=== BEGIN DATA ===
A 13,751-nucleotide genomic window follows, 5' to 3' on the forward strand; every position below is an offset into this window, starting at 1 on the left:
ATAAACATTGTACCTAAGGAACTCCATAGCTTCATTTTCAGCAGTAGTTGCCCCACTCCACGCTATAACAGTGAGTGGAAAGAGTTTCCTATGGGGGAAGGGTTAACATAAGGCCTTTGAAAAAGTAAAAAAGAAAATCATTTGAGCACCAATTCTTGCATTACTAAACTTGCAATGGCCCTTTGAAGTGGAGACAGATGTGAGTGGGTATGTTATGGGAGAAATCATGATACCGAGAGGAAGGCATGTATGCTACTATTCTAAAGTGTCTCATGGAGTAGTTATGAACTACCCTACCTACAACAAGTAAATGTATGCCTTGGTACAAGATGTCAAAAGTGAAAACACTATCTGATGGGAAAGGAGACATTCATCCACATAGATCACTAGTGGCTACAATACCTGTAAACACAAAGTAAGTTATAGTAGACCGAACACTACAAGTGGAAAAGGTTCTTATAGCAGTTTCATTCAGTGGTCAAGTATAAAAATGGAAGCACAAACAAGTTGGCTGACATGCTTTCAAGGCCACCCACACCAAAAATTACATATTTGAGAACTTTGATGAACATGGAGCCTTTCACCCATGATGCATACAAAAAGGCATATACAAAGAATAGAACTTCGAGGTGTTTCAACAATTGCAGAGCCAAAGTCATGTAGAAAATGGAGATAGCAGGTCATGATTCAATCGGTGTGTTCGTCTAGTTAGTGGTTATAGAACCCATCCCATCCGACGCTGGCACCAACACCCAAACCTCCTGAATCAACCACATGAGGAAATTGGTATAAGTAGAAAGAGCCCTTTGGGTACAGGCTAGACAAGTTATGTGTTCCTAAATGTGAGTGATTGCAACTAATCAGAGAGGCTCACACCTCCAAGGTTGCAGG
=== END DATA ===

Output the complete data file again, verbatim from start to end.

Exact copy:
A 13,751-nucleotide genomic window follows, 5' to 3' on the forward strand; every position below is an offset into this window, starting at 1 on the left:
ATAAACATTGTACCTAAGGAACTCCATAGCTTCATTTTCAGCAGTAGTTGCCCCACTCCACGCTATAACAGTGAGTGGAAAGAGTTTCCTATGGGGGAAGGGTTAACATAAGGCCTTTGAAAAAGTAAAAAAGAAAATCATTTGAGCACCAATTCTTGCATTACTAAACTTGCAATGGCCCTTTGAAGTGGAGACAGATGTGAGTGGGTATGTTATGGGAGAAATCATGATACCGAGAGGAAGGCATGTATGCTACTATTCTAAAGTGTCTCATGGAGTAGTTATGAACTACCCTACCTACAACAAGTAAATGTATGCCTTGGTACAAGATGTCAAAAGTGAAAACACTATCTGATGGGAAAGGAGACATTCATCCACATAGATCACTAGTGGCTACAATACCTGTAAACACAAAGTAAGTTATAGTAGACCGAACACTACAAGTGGAAAAGGTTCTTATAGCAGTTTCATTCAGTGGTCAAGTATAAAAATGGAAGCACAAACAAGTTGGCTGACATGCTTTCAAGGCCACCCACACCAAAAATTACATATTTGAGAACTTTGATGAACATGGAGCCTTTCACCCATGATGCATACAAAAAGGCATATACAAAGAATAGAACTTCGAGGTGTTTCAACAATTGCAGAGCCAAAGTCATGTAGAAAATGGAGATAGCAGGTCATGATTCAATCGGTGTGTTCGTCTAGTTAGTGGTTATAGAACCCATCCCATCCGACGCTGGCACCAACACCCAAACCTCCTGAATCAACCACATGAGGAAATTGGTATAAGTAGAAAGAGCCCTTTGGGTACAGGCTAGACAAGTTATGTGTTCCTAAATGTGAGTGATTGCAACTAATCAGAGAGGCTCACACCTCCAAGGTTGCAGG